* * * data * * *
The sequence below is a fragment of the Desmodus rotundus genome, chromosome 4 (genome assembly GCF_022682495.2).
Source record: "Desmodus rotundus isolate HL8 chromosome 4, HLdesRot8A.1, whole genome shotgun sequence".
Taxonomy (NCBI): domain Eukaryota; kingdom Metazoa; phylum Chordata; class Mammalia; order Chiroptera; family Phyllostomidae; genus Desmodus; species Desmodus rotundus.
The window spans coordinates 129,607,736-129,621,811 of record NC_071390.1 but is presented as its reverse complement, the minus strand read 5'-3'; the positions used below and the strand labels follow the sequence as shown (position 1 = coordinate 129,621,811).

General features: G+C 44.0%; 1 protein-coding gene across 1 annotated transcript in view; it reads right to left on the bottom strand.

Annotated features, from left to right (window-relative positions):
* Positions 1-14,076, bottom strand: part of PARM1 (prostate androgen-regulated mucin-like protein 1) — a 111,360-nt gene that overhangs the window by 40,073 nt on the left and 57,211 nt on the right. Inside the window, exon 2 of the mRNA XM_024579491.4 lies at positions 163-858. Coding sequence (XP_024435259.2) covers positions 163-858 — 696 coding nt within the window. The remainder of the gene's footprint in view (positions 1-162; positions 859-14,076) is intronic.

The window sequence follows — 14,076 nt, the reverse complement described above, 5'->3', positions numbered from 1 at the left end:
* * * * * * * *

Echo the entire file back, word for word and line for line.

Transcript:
The sequence below is a fragment of the Desmodus rotundus genome, chromosome 4 (genome assembly GCF_022682495.2).
Source record: "Desmodus rotundus isolate HL8 chromosome 4, HLdesRot8A.1, whole genome shotgun sequence".
Taxonomy (NCBI): domain Eukaryota; kingdom Metazoa; phylum Chordata; class Mammalia; order Chiroptera; family Phyllostomidae; genus Desmodus; species Desmodus rotundus.
The window spans coordinates 129,607,736-129,621,811 of record NC_071390.1 but is presented as its reverse complement, the minus strand read 5'-3'; the positions used below and the strand labels follow the sequence as shown (position 1 = coordinate 129,621,811).

General features: G+C 44.0%; 1 protein-coding gene across 1 annotated transcript in view; it reads right to left on the bottom strand.

Annotated features, from left to right (window-relative positions):
* Positions 1-14,076, bottom strand: part of PARM1 (prostate androgen-regulated mucin-like protein 1) — a 111,360-nt gene that overhangs the window by 40,073 nt on the left and 57,211 nt on the right. Inside the window, exon 2 of the mRNA XM_024579491.4 lies at positions 163-858. Coding sequence (XP_024435259.2) covers positions 163-858 — 696 coding nt within the window. The remainder of the gene's footprint in view (positions 1-162; positions 859-14,076) is intronic.

The window sequence follows — 14,076 nt, the reverse complement described above, 5'->3', positions numbered from 1 at the left end: